After Helle finally got the proper treatment, I really don’t think much anymore of her illness. She is again the person that I married 17 years ago.

But Helle still needs help and support. Hypothyroidism is chronic and if she forgets her medication, even for only a few days, the symptoms would be back. She has to take her pills three times a day.

In the beginning Helle hated when I looked inside her pill-box and told her if she had forgotten to take some of the pills. But she learned to accept it – because if she forgets her pills – the symptoms come back and she becomes forgetful and therefore forgets to take even more pills.

So I have become her memory. Every morning I give her the first pills and check that she remembers all the pills on the day before. As long as Helle takes her medication, hypothyroidism does not affect our life anymore.

What can you do?

How can you help your hypothyroid wife (or husband, girlfriend, boyfriend, relative)?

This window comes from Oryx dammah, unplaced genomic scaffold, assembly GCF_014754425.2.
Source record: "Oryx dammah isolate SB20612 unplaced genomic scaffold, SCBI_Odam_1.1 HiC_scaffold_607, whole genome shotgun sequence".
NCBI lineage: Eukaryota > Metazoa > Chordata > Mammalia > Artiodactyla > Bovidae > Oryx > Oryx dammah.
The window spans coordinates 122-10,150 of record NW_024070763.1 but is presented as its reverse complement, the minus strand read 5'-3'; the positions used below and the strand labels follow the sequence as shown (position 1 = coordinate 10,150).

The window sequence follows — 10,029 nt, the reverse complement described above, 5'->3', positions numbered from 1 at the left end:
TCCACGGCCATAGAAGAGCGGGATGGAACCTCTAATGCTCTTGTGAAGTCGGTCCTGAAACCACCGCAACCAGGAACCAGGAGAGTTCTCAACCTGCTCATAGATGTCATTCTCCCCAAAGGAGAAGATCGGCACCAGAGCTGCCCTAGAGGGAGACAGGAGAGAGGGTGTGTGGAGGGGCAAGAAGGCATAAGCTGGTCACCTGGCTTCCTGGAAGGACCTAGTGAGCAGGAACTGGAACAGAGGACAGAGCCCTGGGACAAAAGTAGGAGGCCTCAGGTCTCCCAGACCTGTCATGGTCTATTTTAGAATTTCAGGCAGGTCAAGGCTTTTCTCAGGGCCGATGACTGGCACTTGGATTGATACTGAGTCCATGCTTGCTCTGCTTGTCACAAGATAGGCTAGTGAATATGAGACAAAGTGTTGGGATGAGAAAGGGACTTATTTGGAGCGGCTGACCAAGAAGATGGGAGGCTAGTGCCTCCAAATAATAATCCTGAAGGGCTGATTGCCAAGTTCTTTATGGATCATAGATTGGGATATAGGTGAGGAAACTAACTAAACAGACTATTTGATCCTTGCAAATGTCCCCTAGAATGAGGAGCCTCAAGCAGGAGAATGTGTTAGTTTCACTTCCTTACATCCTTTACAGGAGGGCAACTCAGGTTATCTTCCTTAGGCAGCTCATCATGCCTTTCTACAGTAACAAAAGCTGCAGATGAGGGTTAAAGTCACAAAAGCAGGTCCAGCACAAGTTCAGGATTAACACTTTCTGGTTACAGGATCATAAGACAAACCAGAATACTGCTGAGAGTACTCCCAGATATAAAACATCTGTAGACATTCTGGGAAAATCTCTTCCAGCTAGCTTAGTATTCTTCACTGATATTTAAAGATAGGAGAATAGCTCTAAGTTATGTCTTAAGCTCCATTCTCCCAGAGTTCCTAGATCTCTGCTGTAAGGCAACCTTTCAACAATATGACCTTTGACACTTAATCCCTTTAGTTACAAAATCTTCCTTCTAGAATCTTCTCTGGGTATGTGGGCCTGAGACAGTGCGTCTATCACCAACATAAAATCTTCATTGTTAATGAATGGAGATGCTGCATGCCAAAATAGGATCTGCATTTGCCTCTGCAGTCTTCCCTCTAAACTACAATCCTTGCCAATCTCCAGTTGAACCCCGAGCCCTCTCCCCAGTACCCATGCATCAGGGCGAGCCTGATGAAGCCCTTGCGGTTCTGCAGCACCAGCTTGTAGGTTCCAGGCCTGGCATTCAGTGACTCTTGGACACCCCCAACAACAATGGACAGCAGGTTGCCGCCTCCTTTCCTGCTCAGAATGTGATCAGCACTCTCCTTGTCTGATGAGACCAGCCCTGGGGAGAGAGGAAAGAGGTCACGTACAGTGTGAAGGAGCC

That really depends on whether s/he is well treated or still struggling just to get diagnosed or find the right dose or treatment.

If s/he is still struggling with the symptoms and/or finding the right treatment, there are many things you can do:

  1. Most importantly: remember that you love each other. Remember how you first fell in love. Help each other to recall those precious moments. You will need those to get through the difficult times ahead.
  2. Accept and understand her/his situation. It might be helpful to read about other patients’ experiences. You will realize that other patients are in the same situation and that there is hope for a normal life again.
  3. Don’t expect too much from her/him in daily life. You probably have to take up most of the practical work in and around the house.
  4. Don’t let her see the doctor alone. A person suffering from hypothyroidism will often find it difficult to explain her symptoms. Be there to support her and if necessary be her advocate. Help her get the proper treatment. And if need be, help her find another doctor.
  5. Read books about hypothyroidism – because she probably can’t concentrate or remember what she reads.